Of an estimated 30 million Americans with morbid obesity, one percent or less undergo bariatric (weight-loss) surgery that could benefit them.

“There are so many patients with morbid obesity, which is a serious condition. Yet there's a huge disconnect between the number of patients who could benefit from weight-loss surgery and the number of patients who are actually receiving treatment. This surgery would significantly improve their life and reduce their comorbidities,” says T. Karl Byrne, M.D., a professor of surgery at MUSC Health.

According to Dr. Byrne, several factors, including health insurance coverage and misinformation, contribute to the low percentage of people undergoing bariatric surgery. He wants primary care physicians and patients to know that there are safe and effective bariatric surgery options.

Insurance: One Barrier to Bariatric Surgery

According to Dr. Byrne, a dearth of health insurance plans covering bariatric surgery is one key reason so few people with morbid obesity actually seek out weight-loss surgery.

Whether a health insurance plan covers weight-loss surgery (and for whom) varies with a company, policy, even state. “For example, in about half of the states in the nation, the state health plans will cover weight-loss surgery,” explains Dr. Byrne. “In the state of South Carolina, our state healthcare plan does not. Medicare and Medicaid, however, do cover weight loss surgery.”

Patients who need to self-fund bariatric surgery are significantly less likely to continue with the process. Because of that reality, Dr. Byrne says insurance status is one of the first topics broached with patients inquiring about bariatric surgery.  “If a patient’s health insurance doesn’t cover weight loss surgery, we then discuss with them a range of options for self-pay,” he says.

Lack of Information About Weight Loss Surgery Safety Advances

Another obstacle to bariatric surgery: patient education. While Dr. Byrne says family practitioners are becoming more open to discussing weight-loss surgery for applicable patients, misinformation among patients still abounds.

“There is a significant amount of myth among patients as to the safety of surgery for obesity,” he explains. “In the last several years, the mortality rates for patients undergoing surgery for obesity have dropped dramatically. Secondly, most of the cases that are performed today are being done laparoscopically, so wound complications are practically nonexistent anymore.”

When comparing data across the nation, the 30-day mortality rate after a bariatric procedure is currently zero. In fact, Dr. Byrne says weight-loss surgery today is safer than many other types of surgical procedures, such as joint replacement.

“Unfortunately, that information hasn't percolated down to our patient population yet,” he says.

MUSC Bariatric Surgery Program: A Snapshot

Strict guidelines and protocols for care as well as comprehensive bariatric surgery teams comprised of various subspecialists have helped to make these surgeries safer and more beneficial for patients. MUSC’s bariatric surgery program, an accredited center from the American College of Surgeons, offers a range of weight-loss surgery options for patients as young as 15 and as old as 75, using minimally invasive approaches.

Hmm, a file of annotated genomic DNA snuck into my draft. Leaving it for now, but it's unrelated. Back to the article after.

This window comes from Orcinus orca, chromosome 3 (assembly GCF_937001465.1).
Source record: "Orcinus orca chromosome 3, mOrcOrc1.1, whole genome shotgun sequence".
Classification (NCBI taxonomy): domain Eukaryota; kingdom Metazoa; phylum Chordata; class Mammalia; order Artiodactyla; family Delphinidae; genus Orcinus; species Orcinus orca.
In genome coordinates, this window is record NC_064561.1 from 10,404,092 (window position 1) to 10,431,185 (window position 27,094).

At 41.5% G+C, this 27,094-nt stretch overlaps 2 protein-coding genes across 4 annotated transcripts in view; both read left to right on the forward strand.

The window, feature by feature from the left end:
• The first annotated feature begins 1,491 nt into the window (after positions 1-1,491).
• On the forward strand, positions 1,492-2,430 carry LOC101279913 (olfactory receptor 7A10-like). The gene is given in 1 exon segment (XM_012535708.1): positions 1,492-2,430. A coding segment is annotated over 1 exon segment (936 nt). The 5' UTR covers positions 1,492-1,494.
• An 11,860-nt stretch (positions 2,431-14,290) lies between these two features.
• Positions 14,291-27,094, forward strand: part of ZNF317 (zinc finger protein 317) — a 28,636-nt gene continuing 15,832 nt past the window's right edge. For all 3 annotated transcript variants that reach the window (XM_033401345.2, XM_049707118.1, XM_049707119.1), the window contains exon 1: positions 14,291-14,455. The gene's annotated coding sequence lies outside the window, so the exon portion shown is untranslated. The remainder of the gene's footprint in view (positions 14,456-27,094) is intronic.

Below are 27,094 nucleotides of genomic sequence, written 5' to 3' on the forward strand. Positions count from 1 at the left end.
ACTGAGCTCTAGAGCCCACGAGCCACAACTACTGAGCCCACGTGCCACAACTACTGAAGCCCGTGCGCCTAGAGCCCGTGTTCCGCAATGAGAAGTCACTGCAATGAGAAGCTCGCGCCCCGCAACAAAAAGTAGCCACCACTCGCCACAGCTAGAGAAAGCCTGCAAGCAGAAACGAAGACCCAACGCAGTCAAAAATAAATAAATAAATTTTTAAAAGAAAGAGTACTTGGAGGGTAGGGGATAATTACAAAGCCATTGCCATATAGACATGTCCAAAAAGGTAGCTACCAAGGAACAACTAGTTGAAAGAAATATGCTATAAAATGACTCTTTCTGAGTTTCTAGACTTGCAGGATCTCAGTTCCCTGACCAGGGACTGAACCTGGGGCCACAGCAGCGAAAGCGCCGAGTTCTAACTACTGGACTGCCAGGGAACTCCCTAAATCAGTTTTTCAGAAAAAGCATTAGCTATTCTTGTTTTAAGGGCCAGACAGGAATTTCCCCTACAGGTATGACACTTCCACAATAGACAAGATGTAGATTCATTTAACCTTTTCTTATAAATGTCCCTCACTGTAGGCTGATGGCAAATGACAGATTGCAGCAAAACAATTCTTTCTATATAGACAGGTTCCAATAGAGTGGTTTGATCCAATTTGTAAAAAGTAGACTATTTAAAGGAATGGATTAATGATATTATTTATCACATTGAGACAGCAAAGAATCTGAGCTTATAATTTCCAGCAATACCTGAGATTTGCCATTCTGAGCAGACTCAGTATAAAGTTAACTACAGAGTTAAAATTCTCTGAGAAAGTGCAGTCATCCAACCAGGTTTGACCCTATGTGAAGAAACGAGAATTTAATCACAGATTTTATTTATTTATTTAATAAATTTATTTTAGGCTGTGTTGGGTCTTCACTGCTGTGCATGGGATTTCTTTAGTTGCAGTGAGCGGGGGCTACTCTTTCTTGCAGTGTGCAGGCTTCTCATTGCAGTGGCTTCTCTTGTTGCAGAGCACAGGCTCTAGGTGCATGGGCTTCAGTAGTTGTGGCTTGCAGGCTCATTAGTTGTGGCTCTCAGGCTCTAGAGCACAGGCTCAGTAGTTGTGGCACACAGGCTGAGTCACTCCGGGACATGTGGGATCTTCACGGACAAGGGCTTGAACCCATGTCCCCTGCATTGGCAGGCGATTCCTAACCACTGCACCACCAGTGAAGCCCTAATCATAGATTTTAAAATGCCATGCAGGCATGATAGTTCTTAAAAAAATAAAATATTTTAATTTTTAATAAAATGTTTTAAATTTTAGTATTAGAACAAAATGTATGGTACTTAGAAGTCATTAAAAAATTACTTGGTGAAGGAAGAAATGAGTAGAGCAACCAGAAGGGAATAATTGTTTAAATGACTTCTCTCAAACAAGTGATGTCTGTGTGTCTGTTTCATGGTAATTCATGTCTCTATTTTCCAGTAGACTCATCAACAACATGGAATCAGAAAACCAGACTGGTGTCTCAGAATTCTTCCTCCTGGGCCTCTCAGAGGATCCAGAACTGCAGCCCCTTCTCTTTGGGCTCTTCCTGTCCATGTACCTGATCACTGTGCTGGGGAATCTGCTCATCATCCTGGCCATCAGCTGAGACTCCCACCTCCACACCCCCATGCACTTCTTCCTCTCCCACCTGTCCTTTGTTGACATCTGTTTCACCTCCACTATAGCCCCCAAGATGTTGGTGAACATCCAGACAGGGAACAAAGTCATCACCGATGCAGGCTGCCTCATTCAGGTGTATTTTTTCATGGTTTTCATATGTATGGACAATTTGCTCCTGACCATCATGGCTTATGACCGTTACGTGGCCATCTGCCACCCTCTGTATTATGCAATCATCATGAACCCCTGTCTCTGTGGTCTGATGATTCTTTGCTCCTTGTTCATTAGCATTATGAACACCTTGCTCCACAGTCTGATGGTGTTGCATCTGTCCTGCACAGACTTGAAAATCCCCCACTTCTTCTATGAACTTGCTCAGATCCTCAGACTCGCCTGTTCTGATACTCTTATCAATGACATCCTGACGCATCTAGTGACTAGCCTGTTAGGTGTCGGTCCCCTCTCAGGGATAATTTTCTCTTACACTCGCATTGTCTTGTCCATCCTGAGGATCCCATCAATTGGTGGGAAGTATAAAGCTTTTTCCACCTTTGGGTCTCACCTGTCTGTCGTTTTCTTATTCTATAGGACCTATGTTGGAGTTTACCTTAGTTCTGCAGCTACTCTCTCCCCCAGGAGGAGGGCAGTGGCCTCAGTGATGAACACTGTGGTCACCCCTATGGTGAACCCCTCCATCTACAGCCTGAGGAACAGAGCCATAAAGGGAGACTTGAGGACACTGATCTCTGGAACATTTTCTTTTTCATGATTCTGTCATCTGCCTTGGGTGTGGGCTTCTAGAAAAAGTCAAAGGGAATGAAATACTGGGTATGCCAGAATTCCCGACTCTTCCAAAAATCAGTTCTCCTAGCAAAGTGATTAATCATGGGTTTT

In general, candidates for weight loss surgery include patients with a body mass index (BMI) of 40 or a BMI of 35 with a weight-related medical problem, such as diabetes. Not all patients would benefit from the same type of bariatric surgery, which is why MUSC offers options, such as:

  • Gastric bypass, previously the gold standard for bariatric surgery, a procedure that’s still common today
  • Sleeve gastrectomy, the most common weight loss surgery performed today
  • Duodenal switch, a more complicated procedure that’s shown to be beneficial for super-obese patients, or patients with a BMI of 50 or more

“The gold standard operation for weight loss has always been the gastric bypass, which is done laparoscopically now,” says Dr. Byrne. “However, that has been superseded in terms of numbers by the sleeve gastrectomy, which is now the most common weight-loss procedure performed throughout the United States.”

In sleeve gastrectomy, a surgeon removes the vast majority of the stomach, leaving a long, thin, cylindrical or sleeve-like stomach in its place. Compared to gastric bypass, Dr. Byrne says gastrectomy is more straightforward and easier to perform.

A standard laparoscopic sleeve gastrectomy procedure at MUSC today can be completed in as little as 45 minutes. Most patients stay in the hospital overnight and go home the next day. “The vast majority of patients will have that kind of experience,” says Dr. Byrne. “Likewise with gastric bypass surgery, the hospital stay has been reduced significantly. It's now a one- or two-day stay as well.”

Weight Loss Surgery’s Mounting Benefits

Increased safety, shorter hospital stays and more procedure options: Bariatric surgery has changed for the better in recent years. Still, a large percentage of patients have yet to realize it.

“That’s unfortunate,” says Dr. Byrne, “because many patients who have a bariatric procedure lose a significant amount of weight, reduce the number of medications they take and completely reverse comorbidities such as diabetes and hypertension.”

For more information, contact Dr. Byrne at byrnetk@musc.edu.